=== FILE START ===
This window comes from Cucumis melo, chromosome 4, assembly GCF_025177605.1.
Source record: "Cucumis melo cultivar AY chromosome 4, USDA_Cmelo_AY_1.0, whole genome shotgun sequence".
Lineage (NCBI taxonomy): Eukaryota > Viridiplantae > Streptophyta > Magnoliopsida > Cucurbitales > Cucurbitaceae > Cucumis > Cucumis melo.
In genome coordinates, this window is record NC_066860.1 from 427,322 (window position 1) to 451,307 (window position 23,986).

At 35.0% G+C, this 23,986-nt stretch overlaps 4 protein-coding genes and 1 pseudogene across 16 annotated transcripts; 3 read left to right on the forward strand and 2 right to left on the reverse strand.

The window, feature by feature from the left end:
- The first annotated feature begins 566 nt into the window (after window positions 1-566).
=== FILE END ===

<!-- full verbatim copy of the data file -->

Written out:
This window comes from Cucumis melo, chromosome 4, assembly GCF_025177605.1.
Source record: "Cucumis melo cultivar AY chromosome 4, USDA_Cmelo_AY_1.0, whole genome shotgun sequence".
Lineage (NCBI taxonomy): Eukaryota > Viridiplantae > Streptophyta > Magnoliopsida > Cucurbitales > Cucurbitaceae > Cucumis > Cucumis melo.
In genome coordinates, this window is record NC_066860.1 from 427,322 (window position 1) to 451,307 (window position 23,986).

At 35.0% G+C, this 23,986-nt stretch overlaps 4 protein-coding genes and 1 pseudogene across 16 annotated transcripts; 3 read left to right on the forward strand and 2 right to left on the reverse strand.

The window, feature by feature from the left end:
- The first annotated feature begins 566 nt into the window (after window positions 1-566).